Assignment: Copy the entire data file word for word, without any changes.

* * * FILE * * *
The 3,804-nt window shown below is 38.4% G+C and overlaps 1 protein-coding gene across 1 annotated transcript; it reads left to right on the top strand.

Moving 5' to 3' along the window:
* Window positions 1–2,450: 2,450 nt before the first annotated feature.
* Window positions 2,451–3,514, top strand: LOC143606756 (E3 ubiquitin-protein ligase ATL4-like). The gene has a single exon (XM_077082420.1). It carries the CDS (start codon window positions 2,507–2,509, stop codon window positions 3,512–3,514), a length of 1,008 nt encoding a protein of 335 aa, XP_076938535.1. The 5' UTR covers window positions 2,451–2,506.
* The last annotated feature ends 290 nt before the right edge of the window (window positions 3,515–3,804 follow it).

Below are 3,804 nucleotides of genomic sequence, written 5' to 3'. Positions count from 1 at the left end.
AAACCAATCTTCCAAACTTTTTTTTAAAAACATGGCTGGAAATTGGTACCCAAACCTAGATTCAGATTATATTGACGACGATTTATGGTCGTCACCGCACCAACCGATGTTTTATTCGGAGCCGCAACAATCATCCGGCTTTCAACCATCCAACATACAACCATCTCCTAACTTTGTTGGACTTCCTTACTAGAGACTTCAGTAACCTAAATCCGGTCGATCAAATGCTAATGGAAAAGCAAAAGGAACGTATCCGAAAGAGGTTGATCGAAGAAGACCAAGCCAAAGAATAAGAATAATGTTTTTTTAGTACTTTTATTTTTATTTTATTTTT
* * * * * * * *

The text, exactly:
The 3,804-nt window shown below is 38.4% G+C and overlaps 1 protein-coding gene across 1 annotated transcript; it reads left to right on the top strand.

Moving 5' to 3' along the window:
* Window positions 1–2,450: 2,450 nt before the first annotated feature.
* Window positions 2,451–3,514, top strand: LOC143606756 (E3 ubiquitin-protein ligase ATL4-like). The gene has a single exon (XM_077082420.1). It carries the CDS (start codon window positions 2,507–2,509, stop codon window positions 3,512–3,514), a length of 1,008 nt encoding a protein of 335 aa, XP_076938535.1. The 5' UTR covers window positions 2,451–2,506.
* The last annotated feature ends 290 nt before the right edge of the window (window positions 3,515–3,804 follow it).

Below are 3,804 nucleotides of genomic sequence, written 5' to 3'. Positions count from 1 at the left end.
AAACCAATCTTCCAAACTTTTTTTTAAAAACATGGCTGGAAATTGGTACCCAAACCTAGATTCAGATTATATTGACGACGATTTATGGTCGTCACCGCACCAACCGATGTTTTATTCGGAGCCGCAACAATCATCCGGCTTTCAACCATCCAACATACAACCATCTCCTAACTTTGTTGGACTTCCTTACTAGAGACTTCAGTAACCTAAATCCGGTCGATCAAATGCTAATGGAAAAGCAAAAGGAACGTATCCGAAAGAGGTTGATCGAAGAAGACCAAGCCAAAGAATAAGAATAATGTTTTTTTAGTACTTTTATTTTTATTTTATTTTT